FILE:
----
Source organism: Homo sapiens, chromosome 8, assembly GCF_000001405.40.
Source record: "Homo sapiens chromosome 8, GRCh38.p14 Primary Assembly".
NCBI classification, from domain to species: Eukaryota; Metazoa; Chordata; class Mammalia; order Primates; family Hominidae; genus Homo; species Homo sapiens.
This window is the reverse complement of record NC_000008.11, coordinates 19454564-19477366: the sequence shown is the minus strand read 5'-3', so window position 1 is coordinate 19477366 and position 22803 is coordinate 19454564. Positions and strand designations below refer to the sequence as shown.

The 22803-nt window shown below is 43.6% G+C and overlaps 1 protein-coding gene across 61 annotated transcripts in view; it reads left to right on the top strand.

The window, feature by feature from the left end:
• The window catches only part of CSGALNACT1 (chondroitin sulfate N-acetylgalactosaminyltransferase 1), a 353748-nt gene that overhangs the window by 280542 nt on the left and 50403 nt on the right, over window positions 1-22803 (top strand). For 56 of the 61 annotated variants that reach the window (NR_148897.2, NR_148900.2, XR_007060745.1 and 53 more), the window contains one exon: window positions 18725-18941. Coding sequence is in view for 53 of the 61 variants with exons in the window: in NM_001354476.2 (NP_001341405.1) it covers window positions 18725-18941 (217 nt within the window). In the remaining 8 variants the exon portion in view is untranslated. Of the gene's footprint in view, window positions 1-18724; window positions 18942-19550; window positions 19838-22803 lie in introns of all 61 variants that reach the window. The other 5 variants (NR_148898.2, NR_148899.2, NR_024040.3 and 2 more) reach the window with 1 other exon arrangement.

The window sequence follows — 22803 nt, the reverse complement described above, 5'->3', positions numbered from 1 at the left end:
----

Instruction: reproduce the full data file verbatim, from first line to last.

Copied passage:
Source organism: Homo sapiens, chromosome 8, assembly GCF_000001405.40.
Source record: "Homo sapiens chromosome 8, GRCh38.p14 Primary Assembly".
NCBI classification, from domain to species: Eukaryota; Metazoa; Chordata; class Mammalia; order Primates; family Hominidae; genus Homo; species Homo sapiens.
This window is the reverse complement of record NC_000008.11, coordinates 19454564-19477366: the sequence shown is the minus strand read 5'-3', so window position 1 is coordinate 19477366 and position 22803 is coordinate 19454564. Positions and strand designations below refer to the sequence as shown.

The 22803-nt window shown below is 43.6% G+C and overlaps 1 protein-coding gene across 61 annotated transcripts in view; it reads left to right on the top strand.

The window, feature by feature from the left end:
• The window catches only part of CSGALNACT1 (chondroitin sulfate N-acetylgalactosaminyltransferase 1), a 353748-nt gene that overhangs the window by 280542 nt on the left and 50403 nt on the right, over window positions 1-22803 (top strand). For 56 of the 61 annotated variants that reach the window (NR_148897.2, NR_148900.2, XR_007060745.1 and 53 more), the window contains one exon: window positions 18725-18941. Coding sequence is in view for 53 of the 61 variants with exons in the window: in NM_001354476.2 (NP_001341405.1) it covers window positions 18725-18941 (217 nt within the window). In the remaining 8 variants the exon portion in view is untranslated. Of the gene's footprint in view, window positions 1-18724; window positions 18942-19550; window positions 19838-22803 lie in introns of all 61 variants that reach the window. The other 5 variants (NR_148898.2, NR_148899.2, NR_024040.3 and 2 more) reach the window with 1 other exon arrangement.

The window sequence follows — 22803 nt, the reverse complement described above, 5'->3', positions numbered from 1 at the left end: